Vibrant and boisterous, she enters the stage with a smile and a shot of Patron, leaving a lemon wedge to fend for itself inside of the shot-glass. Soon the crowd gets comfortable while she weaves stories with undeniable humor, like the time she tried to “save” a group of Black and Latino shoe-shine boys.
“I’m from East Oakland, you know I don’t give a damn,” she jokes.
Later she exits the stage to a loud, round of applause; her famous blonde hair bobbing from the stage, down the stairs and into the lobby, where she’ll spend roughly the next 30 minutes signing autographs and taking pictures with waiting fans. The 50-something-year old comedienne is on a roll, cracking jokes without missing a beat not long before she’ll take the stage and do it all again. Finally, a new crowd begins to form outside of the building, silently signaling that it’s time to head backstage.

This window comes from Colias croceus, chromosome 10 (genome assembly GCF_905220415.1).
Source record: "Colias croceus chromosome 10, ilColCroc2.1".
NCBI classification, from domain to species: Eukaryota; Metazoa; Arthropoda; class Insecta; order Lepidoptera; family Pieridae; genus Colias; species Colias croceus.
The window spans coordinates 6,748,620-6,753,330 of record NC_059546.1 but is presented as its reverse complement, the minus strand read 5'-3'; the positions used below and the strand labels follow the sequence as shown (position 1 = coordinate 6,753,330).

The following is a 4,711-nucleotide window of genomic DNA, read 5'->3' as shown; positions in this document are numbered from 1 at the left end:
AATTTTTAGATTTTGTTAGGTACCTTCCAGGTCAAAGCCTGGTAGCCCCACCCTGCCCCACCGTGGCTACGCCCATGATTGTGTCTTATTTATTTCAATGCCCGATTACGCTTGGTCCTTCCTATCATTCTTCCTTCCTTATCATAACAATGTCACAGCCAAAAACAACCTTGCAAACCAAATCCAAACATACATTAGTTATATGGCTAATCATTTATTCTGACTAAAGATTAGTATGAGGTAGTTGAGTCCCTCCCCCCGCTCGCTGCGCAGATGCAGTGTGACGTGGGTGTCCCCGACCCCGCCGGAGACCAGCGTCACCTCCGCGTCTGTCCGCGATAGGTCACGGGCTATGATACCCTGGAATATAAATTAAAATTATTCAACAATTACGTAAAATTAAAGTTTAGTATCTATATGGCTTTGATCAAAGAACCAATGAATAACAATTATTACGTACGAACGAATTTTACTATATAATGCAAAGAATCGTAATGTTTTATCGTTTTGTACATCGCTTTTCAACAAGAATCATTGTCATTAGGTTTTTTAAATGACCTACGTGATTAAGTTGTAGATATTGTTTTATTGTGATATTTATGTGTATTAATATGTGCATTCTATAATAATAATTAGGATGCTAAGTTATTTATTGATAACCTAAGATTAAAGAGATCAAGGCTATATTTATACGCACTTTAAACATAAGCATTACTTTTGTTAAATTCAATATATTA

Now moving quickly through the empty theater, we pass seats that will soon be full again, following her into a room near the back of the building. Relaxed yet sharp, she eyes the room before deciding on a black, leather sofa in the center of the room. Not far away is Sister Quintella, who sits in a chair still in full character, clutching one of her signature church fans.
“Not crazy on the queso, like watch them yourself. Imma hold you responsible,” Luenell tells the young waitress with a smile before adding, “You guys got any coffee or anything like that? With Baileys.”
“Ooh, that sounds good,” Quintella chimes in.